High-power Terahertz Pulse Generation and Nonlinear Terahertz Carrier Dynamics in Semiconductors

  • Author / Creator
    Ayesheshim, Ayesheshim Ke
  • This thesis describes the generation, characterization, and nonlinear application of intense terahertz (THz) pulses. Nonlinear THz spectroscopy has emerged as a powerful tool to study the ultrafast time evolution of high-field charge carrier dynamics in semiconductors and nano-materials. The study of such phenomena in semiconductors and semiconductor structures requires intense THz pulses with high electric-field strengths. We have developed an improved experimental setup for generating high-power, nearsingle cycle THz pulses by tilted-pulse-front optical rectification in LiNbO3 with optimized optical-to-THz conversion efficiency, and proper characterization of the THz pulses in the Ultrafast Nanotools lab at the University of Alberta. We have investigated the effects of optical pump pulse pre-chirping and polarization on THz pulse generation using separate compressors for the optical pulses used for THz generation and detection. By down-chirping the 800 nm optical pump pulses to 385 fs, single-cycle THz pulses with energies up to 3.6 microJ were obtained, corresponding to an energy conversion efficiency of 3x10^{-3}. This high-field THz source is capable of generating electric fields greater than which can induce nonlinear carrier dynamics in semiconductors. We demonstrate novel high-field THz experiments that explore nonlinear processes in doped and photo-excited bulk semiconductors. As a benchmark and consistency check, a nonlinear THz absorption bleaching Z-scan experiment was conducted on an n-doped InGaAs epilayer on a lattice matched InP substrate. This experiment confirmed that the THz pulses generated by our source are adequate for ultrafast nonlinear measurements in the THz frequency range. Even more interesting, we have achieved unprecedented THz field absorption bleaching simply by flipping the face of the sample illuminated by the THz pulse pump. That is, we illuminate the insulating (substrate) side of the sample with the THz pulse in the Z-scan experiment rather than illuminating the usual (conducting) face of the sample. In this study considerable insight has been gained into developing an optical diode. We have also developed a technique to measure transient voltage pulses induced in doped and photoexcited semiconductors due to a shift current generated from the nonlinear THz dynamics of free electrons in the conduction band. This is a fascinating feature with a practical application as an ultrafast and ultra-sensitive THz phtotodetector. A Drude-based dynamic intervalley scattering simulation reveals that the nonlinear THz-induced transient voltage pulses are a result of intervalley scattering driven by high-field THz pulses. It is the first time that THz induced picosecond voltage transients are measured in semiconductors. We find that an intense THz pulse incident on an InGaAs sample excites a transient dipole due to intervalley scattering. Also, THz pulse induced transient voltage signals have been investigated in ZnTe, and doped-Si semiconductors due to a direct flow of free carriers upon THz photon absorption. We have observed nonlinear conductivity responses in Si, ZnTe, photo-excited SI-GaAs, and doped InGaAs, showing the strong THz pulse can heat the electron population and create a momentum distribution leading to saturable absorption in the THz frequency range.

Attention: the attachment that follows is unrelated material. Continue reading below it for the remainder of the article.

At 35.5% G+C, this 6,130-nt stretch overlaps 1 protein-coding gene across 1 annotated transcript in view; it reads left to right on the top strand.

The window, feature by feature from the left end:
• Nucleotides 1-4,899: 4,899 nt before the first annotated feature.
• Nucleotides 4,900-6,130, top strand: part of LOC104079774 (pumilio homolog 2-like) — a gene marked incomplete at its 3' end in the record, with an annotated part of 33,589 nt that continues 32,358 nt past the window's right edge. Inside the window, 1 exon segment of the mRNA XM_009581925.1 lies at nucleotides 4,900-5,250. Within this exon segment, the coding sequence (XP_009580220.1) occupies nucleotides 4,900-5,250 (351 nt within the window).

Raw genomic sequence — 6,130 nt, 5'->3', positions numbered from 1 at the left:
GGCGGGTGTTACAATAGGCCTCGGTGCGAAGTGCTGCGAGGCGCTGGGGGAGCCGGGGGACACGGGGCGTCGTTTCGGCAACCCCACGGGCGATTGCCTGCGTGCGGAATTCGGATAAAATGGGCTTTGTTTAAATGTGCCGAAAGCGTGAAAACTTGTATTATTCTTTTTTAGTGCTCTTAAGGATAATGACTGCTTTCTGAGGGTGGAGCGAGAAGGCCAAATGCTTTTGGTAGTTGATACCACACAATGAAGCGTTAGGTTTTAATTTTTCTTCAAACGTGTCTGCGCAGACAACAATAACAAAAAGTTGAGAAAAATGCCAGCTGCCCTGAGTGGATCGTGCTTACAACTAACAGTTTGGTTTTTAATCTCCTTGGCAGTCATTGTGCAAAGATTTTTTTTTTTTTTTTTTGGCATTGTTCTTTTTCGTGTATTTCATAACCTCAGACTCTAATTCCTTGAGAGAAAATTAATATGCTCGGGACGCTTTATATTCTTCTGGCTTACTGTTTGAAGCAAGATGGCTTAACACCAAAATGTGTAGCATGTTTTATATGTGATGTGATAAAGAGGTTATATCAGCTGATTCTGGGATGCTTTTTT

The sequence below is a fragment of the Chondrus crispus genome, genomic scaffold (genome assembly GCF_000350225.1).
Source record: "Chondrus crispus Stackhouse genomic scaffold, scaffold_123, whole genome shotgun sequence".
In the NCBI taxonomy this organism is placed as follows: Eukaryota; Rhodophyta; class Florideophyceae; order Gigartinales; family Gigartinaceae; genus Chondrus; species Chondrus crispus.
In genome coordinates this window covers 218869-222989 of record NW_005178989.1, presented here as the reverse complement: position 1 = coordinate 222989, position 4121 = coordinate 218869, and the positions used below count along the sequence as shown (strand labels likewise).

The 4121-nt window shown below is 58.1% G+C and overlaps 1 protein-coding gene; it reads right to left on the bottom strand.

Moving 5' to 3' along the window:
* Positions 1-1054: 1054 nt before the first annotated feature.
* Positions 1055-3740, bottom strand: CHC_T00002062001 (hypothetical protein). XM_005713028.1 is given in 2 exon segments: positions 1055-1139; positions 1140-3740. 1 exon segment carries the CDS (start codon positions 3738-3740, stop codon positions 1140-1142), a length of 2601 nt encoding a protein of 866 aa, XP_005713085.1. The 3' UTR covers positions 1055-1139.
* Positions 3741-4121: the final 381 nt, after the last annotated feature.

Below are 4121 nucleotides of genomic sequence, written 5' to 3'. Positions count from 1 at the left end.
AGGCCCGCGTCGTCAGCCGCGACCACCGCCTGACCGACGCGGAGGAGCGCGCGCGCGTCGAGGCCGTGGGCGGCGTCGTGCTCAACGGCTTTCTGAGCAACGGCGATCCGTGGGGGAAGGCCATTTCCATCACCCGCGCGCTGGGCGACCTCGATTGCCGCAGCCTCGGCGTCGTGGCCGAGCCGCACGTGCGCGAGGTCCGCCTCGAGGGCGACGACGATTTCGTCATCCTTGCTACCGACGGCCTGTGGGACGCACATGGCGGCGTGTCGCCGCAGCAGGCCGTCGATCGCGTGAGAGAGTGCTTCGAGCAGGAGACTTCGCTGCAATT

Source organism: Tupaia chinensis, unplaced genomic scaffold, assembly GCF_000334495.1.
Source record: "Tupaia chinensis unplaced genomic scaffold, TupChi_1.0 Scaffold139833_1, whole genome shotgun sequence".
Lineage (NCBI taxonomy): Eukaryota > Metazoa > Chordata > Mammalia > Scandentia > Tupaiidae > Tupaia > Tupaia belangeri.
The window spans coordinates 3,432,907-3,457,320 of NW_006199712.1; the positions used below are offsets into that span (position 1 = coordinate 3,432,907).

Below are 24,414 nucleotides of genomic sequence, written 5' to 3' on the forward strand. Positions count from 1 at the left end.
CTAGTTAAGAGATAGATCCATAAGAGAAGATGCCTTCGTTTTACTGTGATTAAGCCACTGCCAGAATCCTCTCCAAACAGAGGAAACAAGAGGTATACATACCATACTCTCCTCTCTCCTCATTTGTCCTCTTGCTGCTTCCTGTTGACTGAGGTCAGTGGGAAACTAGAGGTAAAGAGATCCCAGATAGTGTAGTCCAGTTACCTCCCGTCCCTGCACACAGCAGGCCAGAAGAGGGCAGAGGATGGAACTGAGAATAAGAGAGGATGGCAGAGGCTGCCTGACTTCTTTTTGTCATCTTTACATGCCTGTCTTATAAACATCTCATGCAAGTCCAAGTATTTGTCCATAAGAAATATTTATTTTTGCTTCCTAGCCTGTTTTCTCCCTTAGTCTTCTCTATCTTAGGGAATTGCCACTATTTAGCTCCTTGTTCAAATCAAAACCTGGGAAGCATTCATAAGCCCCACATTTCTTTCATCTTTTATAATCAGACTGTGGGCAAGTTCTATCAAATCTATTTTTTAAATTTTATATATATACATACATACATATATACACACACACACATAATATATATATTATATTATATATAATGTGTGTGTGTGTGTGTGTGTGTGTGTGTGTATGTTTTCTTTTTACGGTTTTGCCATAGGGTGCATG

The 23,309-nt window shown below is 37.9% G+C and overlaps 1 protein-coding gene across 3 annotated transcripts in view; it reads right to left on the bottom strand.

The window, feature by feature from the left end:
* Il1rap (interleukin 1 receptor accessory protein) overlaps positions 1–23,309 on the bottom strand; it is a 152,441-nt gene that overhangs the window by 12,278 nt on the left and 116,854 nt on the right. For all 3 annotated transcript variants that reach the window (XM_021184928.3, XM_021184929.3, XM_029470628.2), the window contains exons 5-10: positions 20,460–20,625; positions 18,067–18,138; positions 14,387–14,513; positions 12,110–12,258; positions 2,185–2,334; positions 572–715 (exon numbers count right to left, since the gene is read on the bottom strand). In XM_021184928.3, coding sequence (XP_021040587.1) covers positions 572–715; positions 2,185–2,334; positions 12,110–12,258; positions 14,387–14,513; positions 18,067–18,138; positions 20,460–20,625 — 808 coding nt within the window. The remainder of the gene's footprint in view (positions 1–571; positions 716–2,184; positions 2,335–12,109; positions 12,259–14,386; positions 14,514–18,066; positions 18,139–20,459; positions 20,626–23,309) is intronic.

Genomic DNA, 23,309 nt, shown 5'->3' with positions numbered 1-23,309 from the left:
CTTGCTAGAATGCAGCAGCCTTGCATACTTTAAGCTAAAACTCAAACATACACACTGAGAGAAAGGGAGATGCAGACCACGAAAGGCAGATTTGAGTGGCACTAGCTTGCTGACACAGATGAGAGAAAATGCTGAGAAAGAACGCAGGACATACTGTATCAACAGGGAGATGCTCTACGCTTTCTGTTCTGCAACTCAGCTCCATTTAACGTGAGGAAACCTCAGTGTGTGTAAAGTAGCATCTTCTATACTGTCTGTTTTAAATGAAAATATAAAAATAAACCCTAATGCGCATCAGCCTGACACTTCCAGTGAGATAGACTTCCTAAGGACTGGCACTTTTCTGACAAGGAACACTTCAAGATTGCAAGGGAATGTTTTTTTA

• Subjects / Keywords
  • Graduation date
  • Type of Item
  • Degree
    Doctor of Philosophy
  • DOI
  • License
    This thesis is made available by the University of Alberta Libraries with permission of the copyright owner solely for non-commercial purposes. This thesis, or any portion thereof, may not otherwise be copied or reproduced without the written consent of the copyright owner, except to the extent permitted by Canadian copyright law.
  • Language
  • Institution
    University of Alberta
  • Degree level
  • Department
    • Department of Physics
  • Supervisor / co-supervisor and their department(s)
    • Frank, Hegmann ( Physics)
  • Examining committee members and their departments
    • John, Davis (Physics)
    • Peter, Jepsen (Physics Technical University of Denmark)
    • Richard, Sydora (Physics)
    • Ray, Decorby (Electrical and Computer Engineering)
    • Vadim, Kravchinsky (Physics)